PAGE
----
If you’re a veteran interested in pursuing a career in the political world, Syracuse University may have just the program for you.

This fall, Syracuse will launch its “Veterans in Politics” academic program, which is designed to give veterans and military family members a crash course in what it takes to succeed at all levels of politics.

“We hope to in a very practical way create the opportunity to put the veterans who participate in the program on a path to enacting their aspiration for office,” said Mike Haynie, Syracuse’s vice chancellor for strategic initiatives and innovation. Haynie also serves as the executive director of the school’s Institute for Veterans and Military Families.

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The Veterans in Politics program will be run out of Syracuse’s Maxwell School of Citizenship and Public Affairs. Haynie said that veterans will learn valuable skills like campaign planning, fundraising, developing an issues platform and crafting policy.

He also said that Syracuse plans to ask some of the veterans currently serving in Congress to come impart their wisdom to students.

Haynie is a veteran himself, having served in the Air Force from 1992 to 2006 as a logistician. For him, getting more veterans elected to office has larger implications than just representation.

“I believe as a citizen that it’s important the individuals making decisions about sending the nation’s sons and daughters to war have firsthand experience of what that means,” he said.

One of the program’s goals is to increase the number of veterans getting elected to political offices. Only 96 veterans are currently serving in both the U.S. Senate and House of Representatives.

Justin Brown — founder of the nonprofit Hillvets that supports veterans and troops interested in politics — said that less than 2 percent of Capitol Hill staff have military experience.

“Anything that is creative and will help veterans get smart in terms of being engaged in the political system is very positive,” he said. “Veterans obviously have a history of putting our country before politics, so having more veterans involved in government and politics ... is a very good thing.”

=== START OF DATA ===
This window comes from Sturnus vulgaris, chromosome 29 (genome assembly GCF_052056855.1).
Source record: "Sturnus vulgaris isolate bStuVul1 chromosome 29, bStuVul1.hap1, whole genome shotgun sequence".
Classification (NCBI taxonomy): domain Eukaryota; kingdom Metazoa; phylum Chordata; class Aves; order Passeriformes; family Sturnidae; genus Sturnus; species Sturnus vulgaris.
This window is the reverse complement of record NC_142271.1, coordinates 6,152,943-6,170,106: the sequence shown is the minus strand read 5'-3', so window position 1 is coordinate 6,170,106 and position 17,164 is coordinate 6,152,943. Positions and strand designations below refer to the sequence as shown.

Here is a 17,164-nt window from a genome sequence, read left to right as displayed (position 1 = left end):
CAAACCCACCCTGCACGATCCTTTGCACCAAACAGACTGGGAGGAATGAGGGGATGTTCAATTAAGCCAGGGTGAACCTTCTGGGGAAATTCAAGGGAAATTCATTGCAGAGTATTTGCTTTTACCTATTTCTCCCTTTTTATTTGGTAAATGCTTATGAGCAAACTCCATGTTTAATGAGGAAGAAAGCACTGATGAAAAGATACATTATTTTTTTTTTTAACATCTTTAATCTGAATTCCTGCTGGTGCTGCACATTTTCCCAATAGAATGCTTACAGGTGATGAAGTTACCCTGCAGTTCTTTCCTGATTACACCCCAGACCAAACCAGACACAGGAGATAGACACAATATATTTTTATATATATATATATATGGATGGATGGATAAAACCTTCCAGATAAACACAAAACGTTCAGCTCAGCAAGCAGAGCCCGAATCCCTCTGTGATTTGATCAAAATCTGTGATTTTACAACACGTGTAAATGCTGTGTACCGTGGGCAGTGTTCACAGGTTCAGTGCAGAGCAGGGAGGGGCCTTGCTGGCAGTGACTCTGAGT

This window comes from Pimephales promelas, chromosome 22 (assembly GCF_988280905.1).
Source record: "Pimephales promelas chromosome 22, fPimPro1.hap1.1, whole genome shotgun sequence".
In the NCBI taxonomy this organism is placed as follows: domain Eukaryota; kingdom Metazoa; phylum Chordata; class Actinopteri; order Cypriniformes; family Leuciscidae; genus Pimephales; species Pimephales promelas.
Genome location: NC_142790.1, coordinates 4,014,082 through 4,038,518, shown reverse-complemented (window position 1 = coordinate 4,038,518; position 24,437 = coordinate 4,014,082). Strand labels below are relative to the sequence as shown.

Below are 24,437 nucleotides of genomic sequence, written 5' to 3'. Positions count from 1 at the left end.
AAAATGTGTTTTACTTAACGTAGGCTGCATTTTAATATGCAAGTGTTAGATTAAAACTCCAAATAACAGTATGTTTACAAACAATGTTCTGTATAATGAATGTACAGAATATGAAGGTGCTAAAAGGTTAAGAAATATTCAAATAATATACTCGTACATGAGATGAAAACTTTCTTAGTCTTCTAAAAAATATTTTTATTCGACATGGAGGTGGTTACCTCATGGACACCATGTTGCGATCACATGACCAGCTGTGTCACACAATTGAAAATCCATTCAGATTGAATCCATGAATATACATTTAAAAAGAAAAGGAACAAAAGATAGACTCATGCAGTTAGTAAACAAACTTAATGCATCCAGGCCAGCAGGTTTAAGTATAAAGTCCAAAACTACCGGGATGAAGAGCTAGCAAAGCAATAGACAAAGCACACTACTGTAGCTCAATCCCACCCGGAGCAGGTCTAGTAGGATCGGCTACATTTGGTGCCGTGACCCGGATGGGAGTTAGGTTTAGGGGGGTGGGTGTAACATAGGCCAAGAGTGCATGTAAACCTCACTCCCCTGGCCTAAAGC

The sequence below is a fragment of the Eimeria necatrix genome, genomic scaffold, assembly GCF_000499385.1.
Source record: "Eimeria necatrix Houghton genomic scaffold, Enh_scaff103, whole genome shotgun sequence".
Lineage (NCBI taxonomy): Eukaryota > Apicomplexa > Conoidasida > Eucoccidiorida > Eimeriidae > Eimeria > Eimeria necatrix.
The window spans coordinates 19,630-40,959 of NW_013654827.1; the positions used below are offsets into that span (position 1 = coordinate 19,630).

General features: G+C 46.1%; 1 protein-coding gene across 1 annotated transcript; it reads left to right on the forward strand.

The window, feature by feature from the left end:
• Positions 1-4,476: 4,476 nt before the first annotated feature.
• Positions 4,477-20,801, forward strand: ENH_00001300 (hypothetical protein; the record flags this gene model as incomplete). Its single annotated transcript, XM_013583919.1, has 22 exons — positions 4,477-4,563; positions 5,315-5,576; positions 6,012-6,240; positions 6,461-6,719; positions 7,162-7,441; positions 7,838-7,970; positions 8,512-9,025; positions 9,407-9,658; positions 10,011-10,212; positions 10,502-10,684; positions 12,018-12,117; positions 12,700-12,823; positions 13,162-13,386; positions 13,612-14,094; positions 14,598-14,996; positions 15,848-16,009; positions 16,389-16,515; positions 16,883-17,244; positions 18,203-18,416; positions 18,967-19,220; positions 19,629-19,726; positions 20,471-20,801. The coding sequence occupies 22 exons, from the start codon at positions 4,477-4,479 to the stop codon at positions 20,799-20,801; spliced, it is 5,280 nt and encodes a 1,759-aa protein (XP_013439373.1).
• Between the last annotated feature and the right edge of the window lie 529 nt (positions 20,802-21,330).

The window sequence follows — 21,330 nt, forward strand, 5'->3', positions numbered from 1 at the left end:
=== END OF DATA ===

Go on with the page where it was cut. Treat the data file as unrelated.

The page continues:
Brown also brought up the notion that veterans’ identities tend to “trump party ideology,” as they “identify more strongly with their military service” than a political party. That philosophy makes them the ideal public servants, according to Brown.

Student veterans at Syracuse University participate in the ROTC Army and Air Force 101st Chancellor's Review in 2018. (Syracuse University)
Student veterans at Syracuse University participate in the ROTC Army and Air Force 101st Chancellor's Review in 2018. (Syracuse University)

Charlie Poag is a 36-year-old Marine veteran and Syracuse sophomore majoring in public relations and political science. He wants to break into the political realm, and he said he reached out for more information on the Veterans in Politics program the day it was announced.

“Whenever you’re combining anything that the IVMF and Maxwell school are doing, it’s going to be phenomenal,” he said.

Poag believes that veterans are uniquely qualified to hold political office.

“I think veterans bring to the table a lot of experience in serving,” he said. “Their drive is to serve and be a part of something larger than themselves. I think we need more people in politics that have that intent.”

It’s worth mentioning that though a program like this tailored specifically to veterans is rare, it’s not the only one of its kind. The University of San Francisco offers a Master of Arts in public leadership “designed specifically for veterans and military families,” according to its website. That program, however, is open to the whole student population, while Syracuse’s is not.

Veterans currently serving in Congress on both sides of the aisle agreed that this program sounds like a worthwhile endeavor.

Rep. Phil Roe, R-Tenn., is an Army veteran and the ranking member of the House Committee on Veterans’ Affairs. He said he isn’t satisfied with less than 20 percent of the House being veterans, which is the case as it stands now.

“The great thing is that Syracuse University has acknowledged that there probably is a need out there for this and is putting a course on,” he said. “It’s phenomenal that they’re doing that and I bet they won’t be the last one to do it.”

Then there’s Rep. Seth Moulton, D-Mass., a Marine Corps veteran who recently announced his 2020 presidential bid.

He has been supporting veterans with political aspirations through his Serve America PAC, which helped 18 candidates win races during the last midterm elections.

“We need more veterans and national security professionals in public office, because veterans are accountable to their team and constituents, they’re moral leaders and they get things done,” he told Rebootcamp via email.

To some veterans, political work is just another form of service. For Syracuse’s Haynie, giving vets the opportunity to learn the tricks of the political trade through the Veterans in Politics program was the university’s way of serving them.

“[O]ur thought was, ‘this is what we do, so why not leverage that resource to serve our community,’” he said.